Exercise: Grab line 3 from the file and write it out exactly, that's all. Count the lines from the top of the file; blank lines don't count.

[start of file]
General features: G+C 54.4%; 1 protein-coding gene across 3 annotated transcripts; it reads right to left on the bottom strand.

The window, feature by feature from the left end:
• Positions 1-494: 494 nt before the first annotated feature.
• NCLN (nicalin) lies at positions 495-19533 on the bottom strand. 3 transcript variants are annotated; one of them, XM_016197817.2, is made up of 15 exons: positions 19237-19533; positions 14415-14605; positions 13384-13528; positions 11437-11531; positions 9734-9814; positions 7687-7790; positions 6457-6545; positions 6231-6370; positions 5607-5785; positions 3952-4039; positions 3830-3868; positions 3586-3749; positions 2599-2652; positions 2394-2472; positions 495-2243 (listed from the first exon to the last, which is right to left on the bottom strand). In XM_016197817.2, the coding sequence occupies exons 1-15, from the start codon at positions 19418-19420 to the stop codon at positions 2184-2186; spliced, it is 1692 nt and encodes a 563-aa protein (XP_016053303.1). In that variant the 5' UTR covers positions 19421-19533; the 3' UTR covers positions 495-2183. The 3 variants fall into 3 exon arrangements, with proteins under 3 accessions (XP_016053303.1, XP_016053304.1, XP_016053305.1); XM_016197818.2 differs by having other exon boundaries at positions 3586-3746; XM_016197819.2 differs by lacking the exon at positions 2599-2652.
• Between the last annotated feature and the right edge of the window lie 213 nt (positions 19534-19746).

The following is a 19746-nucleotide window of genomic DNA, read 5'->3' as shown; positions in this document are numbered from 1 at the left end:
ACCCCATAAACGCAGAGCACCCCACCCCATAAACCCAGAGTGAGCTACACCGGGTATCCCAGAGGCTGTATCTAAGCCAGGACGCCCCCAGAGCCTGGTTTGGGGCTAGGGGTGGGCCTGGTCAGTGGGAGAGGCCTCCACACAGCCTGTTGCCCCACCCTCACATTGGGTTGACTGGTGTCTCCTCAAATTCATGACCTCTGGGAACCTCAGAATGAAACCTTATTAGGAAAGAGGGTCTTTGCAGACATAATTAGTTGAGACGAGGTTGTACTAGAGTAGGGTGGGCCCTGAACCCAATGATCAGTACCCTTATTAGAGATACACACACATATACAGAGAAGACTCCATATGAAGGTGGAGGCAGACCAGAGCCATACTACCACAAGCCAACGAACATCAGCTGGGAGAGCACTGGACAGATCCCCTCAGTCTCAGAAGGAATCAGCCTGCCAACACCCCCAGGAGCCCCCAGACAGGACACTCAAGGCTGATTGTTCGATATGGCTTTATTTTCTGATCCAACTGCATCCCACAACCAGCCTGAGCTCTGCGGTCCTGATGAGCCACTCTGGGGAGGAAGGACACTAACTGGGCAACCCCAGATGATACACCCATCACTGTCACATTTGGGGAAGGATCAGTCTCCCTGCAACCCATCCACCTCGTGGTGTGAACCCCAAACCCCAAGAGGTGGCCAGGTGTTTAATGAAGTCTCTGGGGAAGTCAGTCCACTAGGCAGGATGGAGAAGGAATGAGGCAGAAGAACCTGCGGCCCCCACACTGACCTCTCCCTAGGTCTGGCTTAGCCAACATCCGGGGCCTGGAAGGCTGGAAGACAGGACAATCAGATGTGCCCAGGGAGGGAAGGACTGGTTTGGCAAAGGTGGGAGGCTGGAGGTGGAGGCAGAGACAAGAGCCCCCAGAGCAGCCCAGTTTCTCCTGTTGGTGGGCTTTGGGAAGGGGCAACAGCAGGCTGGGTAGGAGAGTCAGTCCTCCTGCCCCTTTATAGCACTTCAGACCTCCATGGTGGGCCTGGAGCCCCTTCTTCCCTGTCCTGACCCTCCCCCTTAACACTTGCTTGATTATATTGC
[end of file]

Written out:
• Positions 1-494: 494 nt before the first annotated feature.